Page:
Intimate Care Policy
Intimate care is any care which involves washing, touching or carrying out a procedure to private parts of the body.
It might include helping with washing, toileting and dressing or continence care or menstrual management.
Most pupils can do this for themselves but some can’t because of their age, physical difficulties or special educational needs.
Intimate care also includes supervision of pupils involved in intimate self-care, if this is needed.
This is our policy for how we will manage intimate care for pupils1 who need it.
We take our responsibility to safeguard and promote the welfare of our pupils seriously. Meeting a pupil’s intimate care needs is part of this. We will adhere to Section 175/157 of the Education Act 2002 and the government guidance ‘Keeping Children Safe in Education’ to do this.
In line with the Equality Act 2010, we will not discriminate against a pupil with a disability. A person has a disability if they have a physical or mental impairment that has a substantial and long-term adverse effect on their ability to carry out normal day-to-day activities.
We will treat all pupils, whatever their age, gender, disability, religion, ethnicity or sexual orientation with respect and dignity when intimate care is given.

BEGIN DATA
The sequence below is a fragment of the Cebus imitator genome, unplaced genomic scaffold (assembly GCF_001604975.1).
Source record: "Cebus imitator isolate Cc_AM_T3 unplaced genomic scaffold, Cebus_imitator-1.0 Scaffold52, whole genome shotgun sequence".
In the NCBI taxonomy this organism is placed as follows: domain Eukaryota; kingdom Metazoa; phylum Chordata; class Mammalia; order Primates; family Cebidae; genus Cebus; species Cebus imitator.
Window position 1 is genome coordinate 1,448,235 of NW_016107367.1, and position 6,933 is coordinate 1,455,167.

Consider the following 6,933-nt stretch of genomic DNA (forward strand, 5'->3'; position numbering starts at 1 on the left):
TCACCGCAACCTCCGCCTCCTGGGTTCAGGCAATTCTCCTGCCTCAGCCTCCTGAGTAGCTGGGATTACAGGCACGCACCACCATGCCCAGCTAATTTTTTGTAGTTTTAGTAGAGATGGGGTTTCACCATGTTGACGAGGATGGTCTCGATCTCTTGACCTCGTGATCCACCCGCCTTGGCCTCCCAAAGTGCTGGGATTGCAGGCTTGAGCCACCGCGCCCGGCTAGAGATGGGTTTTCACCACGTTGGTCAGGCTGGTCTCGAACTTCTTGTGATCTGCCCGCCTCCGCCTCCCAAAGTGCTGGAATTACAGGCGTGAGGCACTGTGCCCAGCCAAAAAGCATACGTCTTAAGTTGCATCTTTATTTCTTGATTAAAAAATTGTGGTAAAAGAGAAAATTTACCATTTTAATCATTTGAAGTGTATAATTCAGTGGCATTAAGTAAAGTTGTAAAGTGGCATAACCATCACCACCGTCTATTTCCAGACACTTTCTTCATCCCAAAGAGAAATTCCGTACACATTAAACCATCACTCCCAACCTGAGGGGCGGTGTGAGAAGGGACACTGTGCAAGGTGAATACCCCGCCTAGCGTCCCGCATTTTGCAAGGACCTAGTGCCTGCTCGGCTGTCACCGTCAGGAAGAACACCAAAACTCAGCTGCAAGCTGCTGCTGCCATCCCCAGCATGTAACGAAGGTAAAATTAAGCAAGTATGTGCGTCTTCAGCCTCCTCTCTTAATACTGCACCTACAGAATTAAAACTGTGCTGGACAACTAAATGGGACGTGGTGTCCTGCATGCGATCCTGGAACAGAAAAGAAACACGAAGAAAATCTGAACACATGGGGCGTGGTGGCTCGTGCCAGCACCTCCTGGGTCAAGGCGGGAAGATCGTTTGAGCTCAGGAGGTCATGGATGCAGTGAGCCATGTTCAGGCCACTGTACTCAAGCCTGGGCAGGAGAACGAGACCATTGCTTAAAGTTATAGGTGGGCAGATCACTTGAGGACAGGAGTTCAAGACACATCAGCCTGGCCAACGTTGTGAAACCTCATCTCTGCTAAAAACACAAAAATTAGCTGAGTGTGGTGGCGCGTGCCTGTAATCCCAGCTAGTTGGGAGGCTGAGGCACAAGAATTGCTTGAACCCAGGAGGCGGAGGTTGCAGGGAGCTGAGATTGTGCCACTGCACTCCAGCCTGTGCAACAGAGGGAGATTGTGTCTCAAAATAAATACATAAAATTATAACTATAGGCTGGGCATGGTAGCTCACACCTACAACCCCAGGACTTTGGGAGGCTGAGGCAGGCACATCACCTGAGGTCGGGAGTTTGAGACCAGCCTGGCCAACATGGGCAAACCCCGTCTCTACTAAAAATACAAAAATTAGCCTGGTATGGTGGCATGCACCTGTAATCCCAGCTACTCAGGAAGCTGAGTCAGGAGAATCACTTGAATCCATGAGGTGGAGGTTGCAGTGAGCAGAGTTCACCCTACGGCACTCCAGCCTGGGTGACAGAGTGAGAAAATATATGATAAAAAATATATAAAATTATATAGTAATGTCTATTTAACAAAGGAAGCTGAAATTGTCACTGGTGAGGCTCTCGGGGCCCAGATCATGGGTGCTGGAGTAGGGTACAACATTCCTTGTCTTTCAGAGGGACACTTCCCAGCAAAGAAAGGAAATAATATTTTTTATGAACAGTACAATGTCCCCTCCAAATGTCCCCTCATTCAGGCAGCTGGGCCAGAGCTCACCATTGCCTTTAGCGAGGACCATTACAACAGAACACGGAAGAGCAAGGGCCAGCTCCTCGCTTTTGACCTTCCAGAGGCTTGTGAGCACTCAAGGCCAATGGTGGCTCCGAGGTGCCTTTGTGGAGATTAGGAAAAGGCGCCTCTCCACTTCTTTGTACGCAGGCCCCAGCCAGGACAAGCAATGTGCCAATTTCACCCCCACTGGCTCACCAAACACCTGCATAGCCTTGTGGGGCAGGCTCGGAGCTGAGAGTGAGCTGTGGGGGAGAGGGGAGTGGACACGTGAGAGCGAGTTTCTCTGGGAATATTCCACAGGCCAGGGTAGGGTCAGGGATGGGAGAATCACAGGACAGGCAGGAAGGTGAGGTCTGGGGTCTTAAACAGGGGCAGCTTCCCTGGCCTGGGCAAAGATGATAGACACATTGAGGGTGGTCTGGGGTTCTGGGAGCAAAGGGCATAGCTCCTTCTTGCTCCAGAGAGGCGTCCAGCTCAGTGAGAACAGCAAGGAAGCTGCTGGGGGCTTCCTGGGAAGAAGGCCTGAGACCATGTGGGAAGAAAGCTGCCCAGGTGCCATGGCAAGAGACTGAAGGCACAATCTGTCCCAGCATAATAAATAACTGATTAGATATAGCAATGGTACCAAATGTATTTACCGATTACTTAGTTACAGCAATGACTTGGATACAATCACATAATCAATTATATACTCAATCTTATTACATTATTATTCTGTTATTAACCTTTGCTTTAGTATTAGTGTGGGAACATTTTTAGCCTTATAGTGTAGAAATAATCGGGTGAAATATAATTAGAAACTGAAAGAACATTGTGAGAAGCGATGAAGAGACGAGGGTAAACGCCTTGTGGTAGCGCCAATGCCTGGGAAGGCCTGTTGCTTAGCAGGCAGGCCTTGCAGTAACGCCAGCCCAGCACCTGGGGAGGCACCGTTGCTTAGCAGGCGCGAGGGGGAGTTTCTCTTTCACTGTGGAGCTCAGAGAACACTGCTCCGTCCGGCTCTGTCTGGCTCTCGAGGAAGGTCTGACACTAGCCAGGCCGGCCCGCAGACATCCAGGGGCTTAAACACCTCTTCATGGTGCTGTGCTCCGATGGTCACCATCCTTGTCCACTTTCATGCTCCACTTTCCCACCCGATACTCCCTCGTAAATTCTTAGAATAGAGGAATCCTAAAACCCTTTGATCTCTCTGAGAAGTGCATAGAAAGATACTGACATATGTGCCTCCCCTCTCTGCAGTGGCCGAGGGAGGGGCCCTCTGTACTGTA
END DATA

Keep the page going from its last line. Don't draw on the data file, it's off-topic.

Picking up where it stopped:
We will ensure that all staff undertaking intimate care will do so in a professional manner.
Each pupil will be treated as an individual and care will be given gently and sensitively. No pupil will be attended to in a way that causes distress or pain.
Our staff will work closely with parent/carers and professionals to share information and provide continuity of care.
Pupils with complex or long term medical conditions will have an individual healthcare plan2 implemented by the school. If such pupils need intimate care, their plan will take this policy into account.
In undertaking intimate care, we will be mindful of the principles set out in Multi-agency guidance for the management of long term health conditions for children and young people, produced by the Dorset Safeguarding Children Board in 2011 and any future guidance provided by them.